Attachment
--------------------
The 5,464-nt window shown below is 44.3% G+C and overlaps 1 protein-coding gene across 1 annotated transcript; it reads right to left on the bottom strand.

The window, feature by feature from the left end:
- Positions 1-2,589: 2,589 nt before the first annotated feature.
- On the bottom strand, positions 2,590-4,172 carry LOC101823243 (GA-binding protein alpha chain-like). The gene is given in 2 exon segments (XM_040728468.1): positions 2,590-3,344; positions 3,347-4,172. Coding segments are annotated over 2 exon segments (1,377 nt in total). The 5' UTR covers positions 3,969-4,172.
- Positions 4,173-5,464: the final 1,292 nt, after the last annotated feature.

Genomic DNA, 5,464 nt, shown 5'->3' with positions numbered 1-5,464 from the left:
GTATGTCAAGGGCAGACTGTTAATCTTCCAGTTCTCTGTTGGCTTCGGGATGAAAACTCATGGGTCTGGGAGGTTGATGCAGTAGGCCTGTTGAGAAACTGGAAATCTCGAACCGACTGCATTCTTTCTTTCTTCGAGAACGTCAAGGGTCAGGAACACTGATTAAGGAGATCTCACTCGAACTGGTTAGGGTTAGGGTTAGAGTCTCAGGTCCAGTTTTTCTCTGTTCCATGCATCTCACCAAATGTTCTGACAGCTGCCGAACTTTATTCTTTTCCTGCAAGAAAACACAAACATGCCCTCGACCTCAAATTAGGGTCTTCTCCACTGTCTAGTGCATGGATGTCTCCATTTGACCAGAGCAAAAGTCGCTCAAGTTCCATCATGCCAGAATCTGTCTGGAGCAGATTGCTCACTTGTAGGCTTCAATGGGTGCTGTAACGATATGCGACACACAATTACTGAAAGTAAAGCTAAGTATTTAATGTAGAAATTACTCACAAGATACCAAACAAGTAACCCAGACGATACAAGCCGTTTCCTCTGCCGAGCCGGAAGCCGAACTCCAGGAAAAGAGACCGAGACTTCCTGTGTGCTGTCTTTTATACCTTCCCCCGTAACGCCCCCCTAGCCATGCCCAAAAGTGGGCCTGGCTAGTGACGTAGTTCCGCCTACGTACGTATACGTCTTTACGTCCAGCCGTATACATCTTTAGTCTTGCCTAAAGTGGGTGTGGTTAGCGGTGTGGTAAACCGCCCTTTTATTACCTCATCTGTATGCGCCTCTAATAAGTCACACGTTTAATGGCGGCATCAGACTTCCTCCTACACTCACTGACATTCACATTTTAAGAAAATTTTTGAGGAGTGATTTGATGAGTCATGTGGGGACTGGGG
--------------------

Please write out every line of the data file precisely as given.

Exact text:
The 5,464-nt window shown below is 44.3% G+C and overlaps 1 protein-coding gene across 1 annotated transcript; it reads right to left on the bottom strand.

The window, feature by feature from the left end:
- Positions 1-2,589: 2,589 nt before the first annotated feature.
- On the bottom strand, positions 2,590-4,172 carry LOC101823243 (GA-binding protein alpha chain-like). The gene is given in 2 exon segments (XM_040728468.1): positions 2,590-3,344; positions 3,347-4,172. Coding segments are annotated over 2 exon segments (1,377 nt in total). The 5' UTR covers positions 3,969-4,172.
- Positions 4,173-5,464: the final 1,292 nt, after the last annotated feature.

Genomic DNA, 5,464 nt, shown 5'->3' with positions numbered 1-5,464 from the left:
GTATGTCAAGGGCAGACTGTTAATCTTCCAGTTCTCTGTTGGCTTCGGGATGAAAACTCATGGGTCTGGGAGGTTGATGCAGTAGGCCTGTTGAGAAACTGGAAATCTCGAACCGACTGCATTCTTTCTTTCTTCGAGAACGTCAAGGGTCAGGAACACTGATTAAGGAGATCTCACTCGAACTGGTTAGGGTTAGGGTTAGAGTCTCAGGTCCAGTTTTTCTCTGTTCCATGCATCTCACCAAATGTTCTGACAGCTGCCGAACTTTATTCTTTTCCTGCAAGAAAACACAAACATGCCCTCGACCTCAAATTAGGGTCTTCTCCACTGTCTAGTGCATGGATGTCTCCATTTGACCAGAGCAAAAGTCGCTCAAGTTCCATCATGCCAGAATCTGTCTGGAGCAGATTGCTCACTTGTAGGCTTCAATGGGTGCTGTAACGATATGCGACACACAATTACTGAAAGTAAAGCTAAGTATTTAATGTAGAAATTACTCACAAGATACCAAACAAGTAACCCAGACGATACAAGCCGTTTCCTCTGCCGAGCCGGAAGCCGAACTCCAGGAAAAGAGACCGAGACTTCCTGTGTGCTGTCTTTTATACCTTCCCCCGTAACGCCCCCCTAGCCATGCCCAAAAGTGGGCCTGGCTAGTGACGTAGTTCCGCCTACGTACGTATACGTCTTTACGTCCAGCCGTATACATCTTTAGTCTTGCCTAAAGTGGGTGTGGTTAGCGGTGTGGTAAACCGCCCTTTTATTACCTCATCTGTATGCGCCTCTAATAAGTCACACGTTTAATGGCGGCATCAGACTTCCTCCTACACTCACTGACATTCACATTTTAAGAAAATTTTTGAGGAGTGATTTGATGAGTCATGTGGGGACTGGGG